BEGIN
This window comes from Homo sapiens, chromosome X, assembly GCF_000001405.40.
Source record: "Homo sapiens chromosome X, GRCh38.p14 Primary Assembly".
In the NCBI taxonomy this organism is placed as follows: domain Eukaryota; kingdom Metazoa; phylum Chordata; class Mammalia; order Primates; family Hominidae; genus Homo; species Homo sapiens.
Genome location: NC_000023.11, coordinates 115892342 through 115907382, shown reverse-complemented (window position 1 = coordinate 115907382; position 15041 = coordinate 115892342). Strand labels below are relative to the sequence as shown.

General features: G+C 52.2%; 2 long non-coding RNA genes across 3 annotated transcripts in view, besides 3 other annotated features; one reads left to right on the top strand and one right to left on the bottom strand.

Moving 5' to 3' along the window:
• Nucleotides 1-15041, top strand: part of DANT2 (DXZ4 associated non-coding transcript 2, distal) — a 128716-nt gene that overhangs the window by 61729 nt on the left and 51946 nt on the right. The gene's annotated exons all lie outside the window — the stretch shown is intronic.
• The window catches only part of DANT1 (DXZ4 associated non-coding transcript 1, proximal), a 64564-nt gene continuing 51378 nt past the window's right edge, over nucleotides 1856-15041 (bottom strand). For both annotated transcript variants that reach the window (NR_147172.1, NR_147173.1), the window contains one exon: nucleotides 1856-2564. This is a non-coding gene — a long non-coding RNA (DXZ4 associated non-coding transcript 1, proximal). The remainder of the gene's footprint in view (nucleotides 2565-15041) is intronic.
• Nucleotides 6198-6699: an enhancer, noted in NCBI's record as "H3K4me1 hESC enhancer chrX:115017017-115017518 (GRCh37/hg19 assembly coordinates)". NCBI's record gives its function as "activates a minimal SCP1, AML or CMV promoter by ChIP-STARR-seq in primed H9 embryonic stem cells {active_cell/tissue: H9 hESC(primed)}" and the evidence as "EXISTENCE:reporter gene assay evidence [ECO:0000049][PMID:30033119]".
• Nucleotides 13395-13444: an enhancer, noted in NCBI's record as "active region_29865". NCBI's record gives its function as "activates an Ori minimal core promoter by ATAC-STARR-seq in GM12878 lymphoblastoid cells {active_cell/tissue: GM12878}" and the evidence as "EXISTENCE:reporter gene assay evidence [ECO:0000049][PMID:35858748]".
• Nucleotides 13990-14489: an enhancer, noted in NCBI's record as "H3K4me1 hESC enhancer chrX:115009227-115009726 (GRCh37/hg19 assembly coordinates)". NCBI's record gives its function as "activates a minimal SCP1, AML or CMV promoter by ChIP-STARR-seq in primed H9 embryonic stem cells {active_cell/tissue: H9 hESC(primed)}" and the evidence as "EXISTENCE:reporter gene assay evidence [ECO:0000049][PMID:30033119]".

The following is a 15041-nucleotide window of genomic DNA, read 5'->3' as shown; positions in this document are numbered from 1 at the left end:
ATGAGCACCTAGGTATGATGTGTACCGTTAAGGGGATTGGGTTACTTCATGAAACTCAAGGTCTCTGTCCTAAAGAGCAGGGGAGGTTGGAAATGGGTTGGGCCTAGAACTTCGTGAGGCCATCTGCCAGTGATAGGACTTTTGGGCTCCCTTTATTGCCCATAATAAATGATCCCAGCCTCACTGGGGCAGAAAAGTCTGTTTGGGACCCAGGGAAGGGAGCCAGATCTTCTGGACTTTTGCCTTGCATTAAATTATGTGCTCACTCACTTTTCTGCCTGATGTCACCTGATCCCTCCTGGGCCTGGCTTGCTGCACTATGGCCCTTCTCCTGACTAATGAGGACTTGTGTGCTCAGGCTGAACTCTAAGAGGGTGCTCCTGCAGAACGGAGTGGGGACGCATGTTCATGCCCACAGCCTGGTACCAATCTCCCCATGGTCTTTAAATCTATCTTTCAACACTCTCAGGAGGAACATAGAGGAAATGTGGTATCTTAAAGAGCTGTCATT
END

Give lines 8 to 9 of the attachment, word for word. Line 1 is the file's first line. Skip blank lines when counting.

• The window catches only part of DANT1 (DXZ4 associated non-coding transcript 1, proximal), a 64564-nt gene continuing 51378 nt past the window's right edge, over nucleotides 1856-15041 (bottom strand). For both annotated transcript variants that reach the window (NR_147172.1, NR_147173.1), the window contains one exon: nucleotides 1856-2564. This is a non-coding gene — a long non-coding RNA (DXZ4 associated non-coding transcript 1, proximal). The remainder of the gene's footprint in view (nucleotides 2565-15041) is intronic.
• Nucleotides 6198-6699: an enhancer, noted in NCBI's record as "H3K4me1 hESC enhancer chrX:115017017-115017518 (GRCh37/hg19 assembly coordinates)". NCBI's record gives its function as "activates a minimal SCP1, AML or CMV promoter by ChIP-STARR-seq in primed H9 embryonic stem cells {active_cell/tissue: H9 hESC(primed)}" and the evidence as "EXISTENCE:reporter gene assay evidence [ECO:0000049][PMID:30033119]".